Tyrel's Blog

Code, Flying, Tech, Automation

May 26, 2023

Neovim, Nix, Telescope, Tree-sitter, Mason

I made a mistake with not reading CHANGELOGs for all my packages in Neovim this week. This sent me down a small rabbit hole trying to fix all the things.

What happened is I ran :PackerUpdate which, pulls the latest version of Packer packages, good, updates! But... Telescope has a new requirement on main branch that requires Neovim 0.9.0. The problem is that the latest NixPkgs for Neovim right now is 0.8.1. I ran to google, tried to set an overlay to use neovim-nightly, but that didn't work. If you recall in Dotfiles - My 2022 Way I'm not actually using NixOS so (please correct me if I'm wrong) overlays don't work. I tried specifing a version in my programs.nix, I tried a bunch of other things at 1AM that I don't remember anymore.

Almost ripped it all out just to use Nvim 0.9.0 on this machine until NixPkgs has updated the repo. I decided that was the wrong idea, and went to sleep.

Tonight, I was able to figure out that in Packer, you can pin a commit!

It's clear in the docs, but I was trying to fix it at the Nix level, so I didn't immediately think of this, even though at my last job, Tidelift, I was doing package pinning analysis! Derp.

So, I added commit="c1a2af0" to my use statment in plugins.lua and Telescope started working again without a warning, or issue. Commit.

That wasn't the only problem though. In my infinite wisdom, I followed some reddit posts that I won't link to, that suggested deleting ~/.local/share/nvim and rerunning PackerInstall, the problem there -- my tree-sitter configs are in my nix files.

This is an issue I need to look at later, but in my programs.nix file, I some reason have two entries of plugins =. I had to uncomment the first one where I inject tree-sitter, and comment out the second setting. Then rebuild my nix flakes.

After that,I had to comment the first, uncomment the second, and rebuild with withAllGrammars config.

This worked, I had my rust tree-sitter configs working, but was missing rust-analyzer.

That's in Mason! So I ran :Mason, found rust-analyzer slapped that i button, and I finally had my system back after 2 days of issues.

This was mostly a blogpost so I can reference back to it in the future, but hopefully at least _someone_ learns to pin your dang nvim Packages!

 · · ·  nix  nvim  rust

Jan 10, 2023

Dotfiles - My 2022 Way

New Year's eve eve, my main portable computer crashed. Rebooting to Safe mode, I could mount this MacBook's hard drive long enough to SCP the files over the network to my server, but I had to start that over twice because it fell asleep. I don't have access to rsync in the "Network Recovery Mode" it seems - maybe I should look to see if next time I can install things, it's moot now.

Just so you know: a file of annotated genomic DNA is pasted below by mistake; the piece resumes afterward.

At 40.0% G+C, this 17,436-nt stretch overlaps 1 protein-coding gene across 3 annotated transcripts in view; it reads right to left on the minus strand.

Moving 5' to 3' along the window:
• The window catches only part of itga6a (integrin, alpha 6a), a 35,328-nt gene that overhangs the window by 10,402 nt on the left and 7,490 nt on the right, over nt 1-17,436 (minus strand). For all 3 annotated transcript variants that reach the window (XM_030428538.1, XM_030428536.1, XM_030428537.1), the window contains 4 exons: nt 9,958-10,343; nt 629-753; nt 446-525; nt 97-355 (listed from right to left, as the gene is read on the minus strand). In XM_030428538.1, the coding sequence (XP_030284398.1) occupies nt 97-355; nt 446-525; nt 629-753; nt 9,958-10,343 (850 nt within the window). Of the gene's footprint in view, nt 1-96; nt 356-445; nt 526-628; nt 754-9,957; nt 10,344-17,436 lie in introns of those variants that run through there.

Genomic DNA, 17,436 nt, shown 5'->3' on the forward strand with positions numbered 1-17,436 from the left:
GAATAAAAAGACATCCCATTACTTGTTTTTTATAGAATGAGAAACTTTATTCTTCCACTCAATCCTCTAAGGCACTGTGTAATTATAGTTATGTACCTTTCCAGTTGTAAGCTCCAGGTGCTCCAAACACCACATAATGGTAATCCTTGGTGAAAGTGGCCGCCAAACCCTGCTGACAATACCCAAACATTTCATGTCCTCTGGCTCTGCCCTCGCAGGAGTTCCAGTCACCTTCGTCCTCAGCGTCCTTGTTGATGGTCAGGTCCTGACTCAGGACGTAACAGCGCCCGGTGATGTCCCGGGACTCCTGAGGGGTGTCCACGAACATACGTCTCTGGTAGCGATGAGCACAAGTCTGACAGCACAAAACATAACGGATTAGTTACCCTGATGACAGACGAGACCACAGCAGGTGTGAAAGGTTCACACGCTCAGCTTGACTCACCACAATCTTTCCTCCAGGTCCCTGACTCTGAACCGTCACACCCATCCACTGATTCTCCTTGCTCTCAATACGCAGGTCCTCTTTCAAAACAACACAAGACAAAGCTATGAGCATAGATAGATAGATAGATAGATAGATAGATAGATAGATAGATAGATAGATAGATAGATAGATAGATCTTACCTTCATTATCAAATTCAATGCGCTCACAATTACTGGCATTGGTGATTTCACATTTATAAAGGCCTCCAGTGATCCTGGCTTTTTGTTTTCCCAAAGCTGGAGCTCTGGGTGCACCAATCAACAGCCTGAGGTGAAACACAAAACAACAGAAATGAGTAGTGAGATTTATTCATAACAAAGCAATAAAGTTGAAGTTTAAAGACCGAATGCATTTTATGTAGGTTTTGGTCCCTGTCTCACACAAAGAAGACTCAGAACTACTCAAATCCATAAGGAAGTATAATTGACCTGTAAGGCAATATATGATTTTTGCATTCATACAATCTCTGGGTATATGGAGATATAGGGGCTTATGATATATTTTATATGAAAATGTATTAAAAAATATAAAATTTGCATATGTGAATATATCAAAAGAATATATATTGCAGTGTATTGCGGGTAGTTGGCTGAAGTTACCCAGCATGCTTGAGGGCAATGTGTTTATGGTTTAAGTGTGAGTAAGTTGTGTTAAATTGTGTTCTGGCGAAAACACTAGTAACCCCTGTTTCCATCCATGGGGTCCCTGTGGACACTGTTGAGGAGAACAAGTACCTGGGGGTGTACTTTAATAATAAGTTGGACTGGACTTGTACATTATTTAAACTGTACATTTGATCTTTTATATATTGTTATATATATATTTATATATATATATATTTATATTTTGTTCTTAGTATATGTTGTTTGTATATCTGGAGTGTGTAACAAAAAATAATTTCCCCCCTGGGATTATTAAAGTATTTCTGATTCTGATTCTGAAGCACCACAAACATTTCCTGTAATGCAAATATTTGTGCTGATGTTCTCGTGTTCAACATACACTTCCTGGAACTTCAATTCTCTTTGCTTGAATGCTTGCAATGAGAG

I spent all January 1st evening working on learning how Nix works. Of course, I started with Nix on macOS (intel at least) so I had to also learn how nix-darwin works. I have my dotfiles set up to use Nix now, rather than an INSTALL.sh file that just sets a bunch of symlinks.

I played around for a litle bit with different structures, but what I ended up with by the end of the weekend was two bash scripts (still working on makefile, env vars are being funky) one for each operating system rebuild-macos.sh and rebuild-ubuntu.sh. For now I'm only Nixifying one macOS system and two Ubuntu boxes. Avoiding it on my work m1 Mac laptop, as I don't want to have to deal with managing synthetic.conf and mount points on a work managed computer. No idea how JAMF and Nix will fight.

My filetree currently looks like (trimmed out a host and a bunch of files in home/)

├── home
│   ├── bin/
│   ├── config/
│   ├── gitconfig
│   ├── gitignore
│   ├── gpg/
│   ├── hushlogin
│   └── ssh/
├── hosts/
│   ├── _common/
│   │   ├── fonts.nix
│   │   ├── home.nix
│   │   ├── programs.nix
│   │   └── xdg.nix
│   ├── ts-tl-mbp/
│   │   ├── brew.nix
│   │   ├── default.nix
│   │   ├── flake.lock
│   │   ├── flake.nix
│   │   ├── home-manager.nix
│   │   └── home.nix
│   └── x1carbon-ubuntu/
│       ├── default.nix
│       ├── flake.lock
│       ├── flake.nix
│       ├── home-manager.nix
│       └── home.nix
├── rebuild-macos.sh
└── rebuild-ubuntu.sh

Under hosts/ as you can see, I have a brew.nix file in my macbook pro's folder. This is how I install anything in homebrew. In my flake.nix for my macos folder I am using home-manager, nix-darwin, and nixpkgs. I provide this brew.nix to my darwinConfigurations and it will install anything I put in my brew nixfile.

I also have a _common directory in my hosts, this is things that are to be installed on EVERY machine. Things such as bat, wget, fzf, fish, etc. along with common symlinks and xdg-config links. My nvim and fish configs are installed and managed this way. Rather than need to maintain a neovim config for every different system, in the nix way, I can just manage it all in _common/programs.nix.

This is not "The Standard Way" to organize things, if you want more inspiration, I took a lot from my friend Andrey's Nixfiles. I was also chatting with him a bunch during this, so I was able to get three systems up and configured in a few days. After the first ubuntu box was configured, it was super easy to manage my others.

My home/ directory is where I store my config files. My ssh public keys, my gpg public keys, my ~/.<dotfiles> and my ~/.config/<files>. This doesn't really need any explaination, but as an added benefit is I also decided to LUA-ify my nvim configs the same weekend. But that's a story for another time.

I am at this time choosing not to do NixOS - and relying on Ubuntu for managing my OS. I peeked into Andrey's files, and I really don't want to have to manage a full system configuration, drivers, etc. with Nix. Maybe for the future - when my Lenovo X1 Carbon dies and I need to reinstall that though.

 · · ·  dotfiles  macos  linux  nix  ubuntu